Full steps coins are extremely hard to find, and the 1952 issue from the Denver Mint is especially coveted by collectors. One showing the complete steps sold at auction in 2015 for $16,450. It was a beautiful example with subtle colors in the patina.
1951 Full Steps - $16,450
In the early 1950s, it became less popular for people to save rolls of uncirculated coins. This means that the 1951 nickels mostly entered circulation and became worn as a result. They are very rare in near mint condition with crisp full steps. One sold for $16,450 in 2014.
1979 Susan B. Anthony Dollar Over Jefferson Nickel - $15,275
Like the rare and valuable George Washington dollar over a nickel, the Susan B. Anthony overstamp is also worth a lot of money. This minting mistake has the image of Susan B. Anthony stamped over the top of Monticello on a Jefferson nickel. While overstamps like this are very rare, they are even rarer with two separate years. A 1979 Susan B. Anthony over a 1978 nickel sold at auction in 2014 for $15,275.
1953 Deep Cameo - $15,275
If you look very carefully at Jefferson's portrait on lots of nickels, you'll notice that some feature crisper, deeper images. The deep cameo is hard to find, especially for 1953, and it's even rarer in exceptional condition. One sold for $15,275 in 2013.
1953-D Full Steps - $15,275
Although 1953 nickels from the Denver Mint aren't rare, those with full steps are less common. Those with full steps in excellent condition are hard to find, and they tend to fetch high prices at auction. One sold for $15,275 in 2016.
1940 Proof - $15,275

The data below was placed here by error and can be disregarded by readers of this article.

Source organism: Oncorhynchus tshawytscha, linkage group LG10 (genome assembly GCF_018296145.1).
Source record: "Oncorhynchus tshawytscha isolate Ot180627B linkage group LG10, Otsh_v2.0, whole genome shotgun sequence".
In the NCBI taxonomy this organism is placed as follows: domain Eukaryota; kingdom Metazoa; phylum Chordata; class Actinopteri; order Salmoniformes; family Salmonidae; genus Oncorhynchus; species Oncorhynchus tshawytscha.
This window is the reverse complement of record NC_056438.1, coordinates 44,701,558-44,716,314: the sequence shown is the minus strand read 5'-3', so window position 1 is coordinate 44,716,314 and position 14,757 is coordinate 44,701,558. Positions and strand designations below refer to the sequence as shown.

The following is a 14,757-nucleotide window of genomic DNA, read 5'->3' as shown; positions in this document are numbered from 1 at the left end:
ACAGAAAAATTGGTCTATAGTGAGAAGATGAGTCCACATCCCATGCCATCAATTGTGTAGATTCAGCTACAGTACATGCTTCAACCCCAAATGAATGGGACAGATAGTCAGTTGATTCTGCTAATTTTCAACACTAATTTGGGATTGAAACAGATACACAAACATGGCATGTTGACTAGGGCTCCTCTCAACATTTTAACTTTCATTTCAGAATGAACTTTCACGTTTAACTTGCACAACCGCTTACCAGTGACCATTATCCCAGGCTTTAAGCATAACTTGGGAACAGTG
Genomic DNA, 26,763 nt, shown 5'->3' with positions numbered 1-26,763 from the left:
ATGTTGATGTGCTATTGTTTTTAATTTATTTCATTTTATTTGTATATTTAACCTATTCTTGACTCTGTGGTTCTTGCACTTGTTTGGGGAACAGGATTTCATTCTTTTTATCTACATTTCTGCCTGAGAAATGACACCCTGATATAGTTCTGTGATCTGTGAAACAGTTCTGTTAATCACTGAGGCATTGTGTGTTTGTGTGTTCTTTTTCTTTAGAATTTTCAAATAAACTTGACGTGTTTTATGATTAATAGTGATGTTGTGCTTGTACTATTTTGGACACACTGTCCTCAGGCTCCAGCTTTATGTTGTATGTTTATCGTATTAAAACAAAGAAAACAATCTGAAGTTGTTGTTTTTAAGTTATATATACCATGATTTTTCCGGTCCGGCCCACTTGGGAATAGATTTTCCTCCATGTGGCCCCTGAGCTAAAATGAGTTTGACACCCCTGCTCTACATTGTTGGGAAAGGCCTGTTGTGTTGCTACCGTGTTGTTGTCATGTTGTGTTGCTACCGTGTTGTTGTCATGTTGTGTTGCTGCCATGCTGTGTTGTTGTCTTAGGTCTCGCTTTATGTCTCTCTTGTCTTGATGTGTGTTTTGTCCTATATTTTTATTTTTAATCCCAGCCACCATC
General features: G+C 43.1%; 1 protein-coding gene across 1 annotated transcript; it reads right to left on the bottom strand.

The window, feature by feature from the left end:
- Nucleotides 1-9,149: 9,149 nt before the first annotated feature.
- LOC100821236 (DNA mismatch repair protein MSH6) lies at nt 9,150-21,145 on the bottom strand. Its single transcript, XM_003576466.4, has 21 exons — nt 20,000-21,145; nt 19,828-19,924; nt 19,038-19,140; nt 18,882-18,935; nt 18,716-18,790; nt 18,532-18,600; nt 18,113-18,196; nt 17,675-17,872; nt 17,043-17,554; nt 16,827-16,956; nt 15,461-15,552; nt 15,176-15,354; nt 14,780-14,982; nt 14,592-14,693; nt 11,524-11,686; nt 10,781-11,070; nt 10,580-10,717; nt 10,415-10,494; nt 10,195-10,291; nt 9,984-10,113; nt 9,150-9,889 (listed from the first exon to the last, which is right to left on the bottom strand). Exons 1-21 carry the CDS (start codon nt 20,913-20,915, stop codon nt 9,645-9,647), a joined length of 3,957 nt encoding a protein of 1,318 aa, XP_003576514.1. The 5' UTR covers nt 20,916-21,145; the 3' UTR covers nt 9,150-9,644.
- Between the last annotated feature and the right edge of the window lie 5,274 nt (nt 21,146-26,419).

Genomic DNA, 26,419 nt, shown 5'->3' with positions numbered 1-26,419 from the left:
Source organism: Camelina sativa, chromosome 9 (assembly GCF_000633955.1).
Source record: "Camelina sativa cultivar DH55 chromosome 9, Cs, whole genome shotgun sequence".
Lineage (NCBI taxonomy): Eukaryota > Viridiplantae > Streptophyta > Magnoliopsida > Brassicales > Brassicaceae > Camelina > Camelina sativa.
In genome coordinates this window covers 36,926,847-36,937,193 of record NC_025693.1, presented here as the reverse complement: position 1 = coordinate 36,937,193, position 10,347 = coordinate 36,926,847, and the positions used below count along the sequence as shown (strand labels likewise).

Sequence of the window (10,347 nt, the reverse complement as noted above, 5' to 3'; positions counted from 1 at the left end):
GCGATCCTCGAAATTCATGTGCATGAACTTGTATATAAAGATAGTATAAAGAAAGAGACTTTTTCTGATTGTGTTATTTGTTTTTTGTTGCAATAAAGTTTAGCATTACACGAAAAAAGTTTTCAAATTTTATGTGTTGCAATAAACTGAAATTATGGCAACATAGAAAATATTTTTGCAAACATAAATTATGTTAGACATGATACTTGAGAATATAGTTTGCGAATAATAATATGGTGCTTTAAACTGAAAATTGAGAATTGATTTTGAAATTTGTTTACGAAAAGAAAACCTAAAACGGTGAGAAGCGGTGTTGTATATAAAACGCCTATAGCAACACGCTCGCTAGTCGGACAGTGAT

1940 Jefferson nickels are rare, so they tend to be valuable because of that. However, they are even scarcer in excellent condition. One with almost no flaws and beautiful rainbow patina rings sold for $15,275 in 2017.
1947-S Full Steps - $14,950
Full steps coins are extremely rare for some years and from some mints, and the 1947 nickel from the San Francisco Mint is one these. Finding such a coin in excellent condition is not common, and one very fine example sold for $14,950 in 2007.
1943-S on Steel Cent - $14,950
In 1943, the US was in the middle of World War II, and copper needed to be reserved for the war efforts. 1943 pennies were made of steel as a result, and a few of the steel planchets actually got minted as Jefferson nickels at the San Francisco Mint. They mostly entered circulation, but one near mint condition example fetched $14,950 at auction in 2010.
1942-P Cameo - $14,100
In the early 1940s, cameo coins with deep texture were very rare. A 1942 proof from the Philadelphia Mint exhibits exceptional contrast and is in beautiful shape. It sold for $14,100 in 2014.
What to Look for in Jefferson Nickels
Jefferson nickels have been around for a long time, and they're in almost any handful of pocket change. However, it's worth taking a closer look at them to see if you have something might be of value. Examine them for the following signs of a rare coin:
- Early dates - In a Jefferson nickel collection, coins from 1938 to 1961 are often the most valuable. This doesn't mean that every coin from this era is worth a lot, but those early dates are a good starting point.
- Full steps - Many of the most valuable Jefferson nickels have full steps on Monticello, so get out a magnifying glass to check. Five steps are good, and six are even better. The steps should be as crisp as possible.
- Uncirculated condition - Jefferson nickels in uncirculated condition are almost always worth more than the same coin with wear. Look for pristine examples.
- Minting errors - Coins often get their value from rare minting errors. Look closely to see if your Jefferson nickel has anything strange going on. Echoes of dates and words are a sign something may be off.
Know Which Coins Are Worth a Second Look
Even though you might not have a Jefferson nickel worth thousands of dollars, you could still have a valuable five-cent piece. Knowing how to spot the rarest coins can help you keep an eye out for special nickels that might be worth a closer look.